• Em Shotwell

Growing Up Jabberwocky

* This story first appeared on author E.J. Wenstrom's website as a guest post for her monstrosity blog. Her format, with pics, is terrific, and if you'd rather read it there (or just check out her awesome blog--she is much better at blogging than I) then follow this link and check it out.*

Beware the Jabberwock, my son! The jaws that bite! The claws that catch!

When I was a little girl, I was in possession of two things that made life interesting: A big imagination and a crazy uncle.

My imagination kept me in trouble. I would daydream through tests, tell stories to my friends as if they were the truth, and drag my little sisters from one “adventure” to the next.

My crazy uncle also caused trouble. Besides screaming contests and letting me say words like “piss” when my parents were out of earshot, his favorite pastime was telling me stories as if they were the truth. Usually I knew better than to believe him, but there was one that always got me: The Jabberwocky.

My uncle lived in the woods. Not in front of a wooded lot in the back of a subdivision. Not in a grove of trees just off the road. The real woods. A creek ran behind his house, cutting through what my 8 year old self saw as a ravine (but was probably just a big ditch). Pine trees grew high and thick between fat, vine-tangled oaks.

Outside of his yard, the forest scrub was so thick with briars that you could barely push through them. (Not that I didn’t anyway. I have a scar on my foot to prove it.) During the daylight, this was the best kind of playground. Stomping through the woods exploring, while the adults sat on the porch visiting, was the most fun a wild little girl could ask for.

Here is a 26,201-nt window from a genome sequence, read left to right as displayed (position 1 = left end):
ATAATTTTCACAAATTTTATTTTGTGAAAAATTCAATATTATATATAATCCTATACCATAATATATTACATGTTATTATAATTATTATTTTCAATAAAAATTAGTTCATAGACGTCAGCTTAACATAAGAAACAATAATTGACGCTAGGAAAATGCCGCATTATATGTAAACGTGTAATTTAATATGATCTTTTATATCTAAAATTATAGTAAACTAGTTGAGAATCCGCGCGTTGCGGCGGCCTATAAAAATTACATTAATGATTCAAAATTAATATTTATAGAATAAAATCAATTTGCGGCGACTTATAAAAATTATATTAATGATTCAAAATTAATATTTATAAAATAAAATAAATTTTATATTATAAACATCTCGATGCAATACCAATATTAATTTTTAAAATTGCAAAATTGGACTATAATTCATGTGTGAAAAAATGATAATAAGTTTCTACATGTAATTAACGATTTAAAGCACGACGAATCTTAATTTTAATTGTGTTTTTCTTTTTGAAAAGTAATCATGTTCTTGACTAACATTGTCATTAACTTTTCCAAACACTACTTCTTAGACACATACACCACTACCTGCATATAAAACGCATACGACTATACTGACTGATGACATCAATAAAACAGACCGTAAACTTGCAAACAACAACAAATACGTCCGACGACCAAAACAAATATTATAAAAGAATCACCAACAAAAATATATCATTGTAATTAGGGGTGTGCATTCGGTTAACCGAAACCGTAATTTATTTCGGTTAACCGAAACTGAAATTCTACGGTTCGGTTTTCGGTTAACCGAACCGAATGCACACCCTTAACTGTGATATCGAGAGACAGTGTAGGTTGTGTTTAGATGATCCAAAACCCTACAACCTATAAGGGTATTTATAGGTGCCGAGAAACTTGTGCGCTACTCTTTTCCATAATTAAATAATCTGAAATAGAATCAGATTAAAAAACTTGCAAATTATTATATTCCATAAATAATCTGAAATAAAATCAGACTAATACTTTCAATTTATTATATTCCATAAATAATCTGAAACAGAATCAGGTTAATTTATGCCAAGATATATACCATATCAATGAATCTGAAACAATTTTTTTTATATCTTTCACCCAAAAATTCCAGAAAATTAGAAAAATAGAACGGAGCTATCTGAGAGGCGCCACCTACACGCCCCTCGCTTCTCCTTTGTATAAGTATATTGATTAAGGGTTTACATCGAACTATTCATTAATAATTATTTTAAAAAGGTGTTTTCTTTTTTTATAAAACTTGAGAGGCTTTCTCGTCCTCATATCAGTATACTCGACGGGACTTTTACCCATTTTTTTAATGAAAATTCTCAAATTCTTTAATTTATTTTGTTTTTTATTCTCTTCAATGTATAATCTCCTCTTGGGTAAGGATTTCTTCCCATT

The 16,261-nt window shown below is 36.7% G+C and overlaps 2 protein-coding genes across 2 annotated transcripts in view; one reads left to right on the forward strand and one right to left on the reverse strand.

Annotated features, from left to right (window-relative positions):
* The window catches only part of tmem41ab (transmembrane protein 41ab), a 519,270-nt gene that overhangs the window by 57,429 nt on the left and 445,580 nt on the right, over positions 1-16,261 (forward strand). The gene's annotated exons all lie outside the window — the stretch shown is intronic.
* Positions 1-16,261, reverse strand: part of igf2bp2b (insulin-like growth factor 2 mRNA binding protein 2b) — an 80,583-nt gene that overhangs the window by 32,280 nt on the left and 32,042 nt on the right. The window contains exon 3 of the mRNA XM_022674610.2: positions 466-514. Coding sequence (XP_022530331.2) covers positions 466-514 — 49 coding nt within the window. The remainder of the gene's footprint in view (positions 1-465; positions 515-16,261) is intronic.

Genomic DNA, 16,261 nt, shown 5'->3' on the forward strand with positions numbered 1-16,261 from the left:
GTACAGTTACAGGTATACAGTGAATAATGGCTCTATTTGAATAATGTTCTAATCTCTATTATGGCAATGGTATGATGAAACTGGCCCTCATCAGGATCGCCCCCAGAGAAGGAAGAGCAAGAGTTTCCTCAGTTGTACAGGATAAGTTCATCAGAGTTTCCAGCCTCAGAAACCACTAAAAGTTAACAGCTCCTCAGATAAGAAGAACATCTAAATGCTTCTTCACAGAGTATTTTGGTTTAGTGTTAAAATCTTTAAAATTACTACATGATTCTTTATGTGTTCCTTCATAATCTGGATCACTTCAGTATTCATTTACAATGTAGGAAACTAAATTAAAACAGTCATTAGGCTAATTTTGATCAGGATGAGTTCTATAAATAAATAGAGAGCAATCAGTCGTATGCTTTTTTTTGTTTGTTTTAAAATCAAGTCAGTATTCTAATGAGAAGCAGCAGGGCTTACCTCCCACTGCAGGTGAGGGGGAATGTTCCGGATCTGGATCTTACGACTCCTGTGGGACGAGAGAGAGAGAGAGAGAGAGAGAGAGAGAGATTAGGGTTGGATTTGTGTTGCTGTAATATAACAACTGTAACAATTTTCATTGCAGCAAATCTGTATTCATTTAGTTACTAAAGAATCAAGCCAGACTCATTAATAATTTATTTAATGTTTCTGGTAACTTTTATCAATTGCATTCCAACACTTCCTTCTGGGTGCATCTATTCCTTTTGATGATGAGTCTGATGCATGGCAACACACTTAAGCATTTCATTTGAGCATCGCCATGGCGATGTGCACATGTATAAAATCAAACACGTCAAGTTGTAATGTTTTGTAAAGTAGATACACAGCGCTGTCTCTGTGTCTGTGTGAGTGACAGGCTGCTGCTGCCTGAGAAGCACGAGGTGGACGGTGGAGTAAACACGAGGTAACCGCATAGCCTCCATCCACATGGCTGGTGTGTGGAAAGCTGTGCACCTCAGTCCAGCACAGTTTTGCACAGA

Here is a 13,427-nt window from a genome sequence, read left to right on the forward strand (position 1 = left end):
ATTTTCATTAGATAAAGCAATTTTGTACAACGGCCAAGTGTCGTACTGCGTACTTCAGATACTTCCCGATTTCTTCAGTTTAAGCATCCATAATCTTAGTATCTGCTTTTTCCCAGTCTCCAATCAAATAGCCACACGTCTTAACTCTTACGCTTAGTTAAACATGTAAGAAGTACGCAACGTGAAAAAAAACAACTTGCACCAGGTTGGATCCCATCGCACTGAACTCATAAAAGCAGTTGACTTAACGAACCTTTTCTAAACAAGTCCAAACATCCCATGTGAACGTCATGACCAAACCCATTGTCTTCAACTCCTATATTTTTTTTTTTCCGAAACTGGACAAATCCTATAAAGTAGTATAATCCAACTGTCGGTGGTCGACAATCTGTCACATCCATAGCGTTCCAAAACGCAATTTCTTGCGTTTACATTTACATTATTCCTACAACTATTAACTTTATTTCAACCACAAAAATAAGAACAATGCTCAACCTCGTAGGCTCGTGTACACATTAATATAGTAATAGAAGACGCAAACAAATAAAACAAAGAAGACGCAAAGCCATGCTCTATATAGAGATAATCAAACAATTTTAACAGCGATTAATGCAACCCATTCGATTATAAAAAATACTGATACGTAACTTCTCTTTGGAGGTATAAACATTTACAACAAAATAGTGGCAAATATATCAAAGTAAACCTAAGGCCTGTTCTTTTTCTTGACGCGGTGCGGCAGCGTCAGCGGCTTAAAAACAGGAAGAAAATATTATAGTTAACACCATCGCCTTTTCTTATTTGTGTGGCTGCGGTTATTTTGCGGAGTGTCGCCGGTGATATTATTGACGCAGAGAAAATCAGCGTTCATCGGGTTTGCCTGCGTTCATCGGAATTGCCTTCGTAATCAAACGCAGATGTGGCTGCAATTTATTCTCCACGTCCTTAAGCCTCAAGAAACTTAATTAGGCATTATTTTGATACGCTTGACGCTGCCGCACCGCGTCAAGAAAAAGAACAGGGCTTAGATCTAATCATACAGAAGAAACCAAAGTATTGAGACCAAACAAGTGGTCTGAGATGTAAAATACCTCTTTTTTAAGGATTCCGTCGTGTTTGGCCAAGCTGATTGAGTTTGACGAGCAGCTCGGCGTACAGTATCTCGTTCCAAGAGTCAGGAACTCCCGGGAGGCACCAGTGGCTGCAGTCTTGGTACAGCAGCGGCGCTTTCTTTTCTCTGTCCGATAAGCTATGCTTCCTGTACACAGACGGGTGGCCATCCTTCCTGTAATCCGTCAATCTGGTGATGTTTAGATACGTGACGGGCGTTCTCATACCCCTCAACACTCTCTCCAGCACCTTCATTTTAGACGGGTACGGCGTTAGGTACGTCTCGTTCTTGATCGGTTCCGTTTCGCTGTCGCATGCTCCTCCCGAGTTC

When the sun began to set, the mosquitoes always forced me and my cousins back to the house.

“You better come inside before the Jabberwocky gets you,” my uncle would say, without so much as a hint of mischief in his voice. “That Jabberwocky lives in them woods. He’s big and mean. He’s got teeth the size of a man and he loves nothing better than to eat up bad little children.”

I would listen intently, practically able to see the Jabberwocky—yellow teeth and all—waking up from his daytime slumber, and ready to hunt his supper. And since I spent as much time in detention as in the classroom—I knew that I would make the perfect “bad child” meal.

My uncle also had cows that lived in a fenced off portion of his wooded property. Sometimes at night, the giant orange and white bulls would bellow. “You hear that?” uncle would ask. “That’s him. That’s that old Jabberwocky! Sounds like he got someone.”

“Nuh-huh. That’s just one of your dumb cows,” one of us kids would usually answer, to which my uncle would raise his brows with a worried look. He’d jump from his seat on the sagging sofa, and rush to the window to peak through the blinds.

“Hurry. Cut off the lights,” he’d whisper. “I think the Jabberwocky must be close. Sounds like he’s done ate one of my cows!”

I’d tell myself he was lying. That it was just a story. That no one would let those poor, dumb cows get eaten by a Jabberwocky. But when it was time to leave, I always held tight to Mama or Daddy’s hand until I was safely inside the car. Just in case.

When I was a little older, I became slightly obsessed with the idea of the Jabberwocky living in the forest. I was old enough to know I should be embarrassed to still believe (I also believed in unicorns and mermaids) so I kept it to myself. I read Through the Looking Glass and memorized The Jabberwocky poem.

I would recite to anyone who asked (or didn’t ask…all I needed was an audience, they didn’t have to be willing). I repeated it over and over in my mind, dissecting it.

It burbles. It has eyes of flame. It whiffles. What is a slithy tove, anyway?

I didn’t know, but I could imagine.

When we would visit uncle, I would listen to his stories, pretending to not believe, pretending to be cool, pretending to be brave, but knowing that I’d never dare go in those woods alone at night.

The cows were probably fine.

But maybe not.

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